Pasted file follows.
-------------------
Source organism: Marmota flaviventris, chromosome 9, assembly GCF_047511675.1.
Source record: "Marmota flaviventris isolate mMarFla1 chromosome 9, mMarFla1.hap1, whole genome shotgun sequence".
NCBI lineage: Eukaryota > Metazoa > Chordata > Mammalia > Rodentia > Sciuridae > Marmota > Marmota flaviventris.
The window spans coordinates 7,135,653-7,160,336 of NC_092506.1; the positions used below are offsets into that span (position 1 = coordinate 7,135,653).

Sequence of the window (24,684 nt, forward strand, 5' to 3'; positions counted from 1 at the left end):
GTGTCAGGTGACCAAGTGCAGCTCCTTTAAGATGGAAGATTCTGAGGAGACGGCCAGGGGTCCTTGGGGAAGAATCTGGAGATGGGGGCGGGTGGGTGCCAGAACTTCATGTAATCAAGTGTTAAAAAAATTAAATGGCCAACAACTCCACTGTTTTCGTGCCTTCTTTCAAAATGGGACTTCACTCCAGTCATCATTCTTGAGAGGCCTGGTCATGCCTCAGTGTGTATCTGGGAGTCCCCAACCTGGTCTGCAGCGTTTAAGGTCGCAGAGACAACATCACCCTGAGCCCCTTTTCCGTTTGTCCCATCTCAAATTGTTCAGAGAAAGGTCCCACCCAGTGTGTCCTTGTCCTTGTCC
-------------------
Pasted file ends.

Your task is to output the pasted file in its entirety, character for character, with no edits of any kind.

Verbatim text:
Source organism: Marmota flaviventris, chromosome 9, assembly GCF_047511675.1.
Source record: "Marmota flaviventris isolate mMarFla1 chromosome 9, mMarFla1.hap1, whole genome shotgun sequence".
NCBI lineage: Eukaryota > Metazoa > Chordata > Mammalia > Rodentia > Sciuridae > Marmota > Marmota flaviventris.
The window spans coordinates 7,135,653-7,160,336 of NC_092506.1; the positions used below are offsets into that span (position 1 = coordinate 7,135,653).

Sequence of the window (24,684 nt, forward strand, 5' to 3'; positions counted from 1 at the left end):
GTGTCAGGTGACCAAGTGCAGCTCCTTTAAGATGGAAGATTCTGAGGAGACGGCCAGGGGTCCTTGGGGAAGAATCTGGAGATGGGGGCGGGTGGGTGCCAGAACTTCATGTAATCAAGTGTTAAAAAAATTAAATGGCCAACAACTCCACTGTTTTCGTGCCTTCTTTCAAAATGGGACTTCACTCCAGTCATCATTCTTGAGAGGCCTGGTCATGCCTCAGTGTGTATCTGGGAGTCCCCAACCTGGTCTGCAGCGTTTAAGGTCGCAGAGACAACATCACCCTGAGCCCCTTTTCCGTTTGTCCCATCTCAAATTGTTCAGAGAAAGGTCCCACCCAGTGTGTCCTTGTCCTTGTCC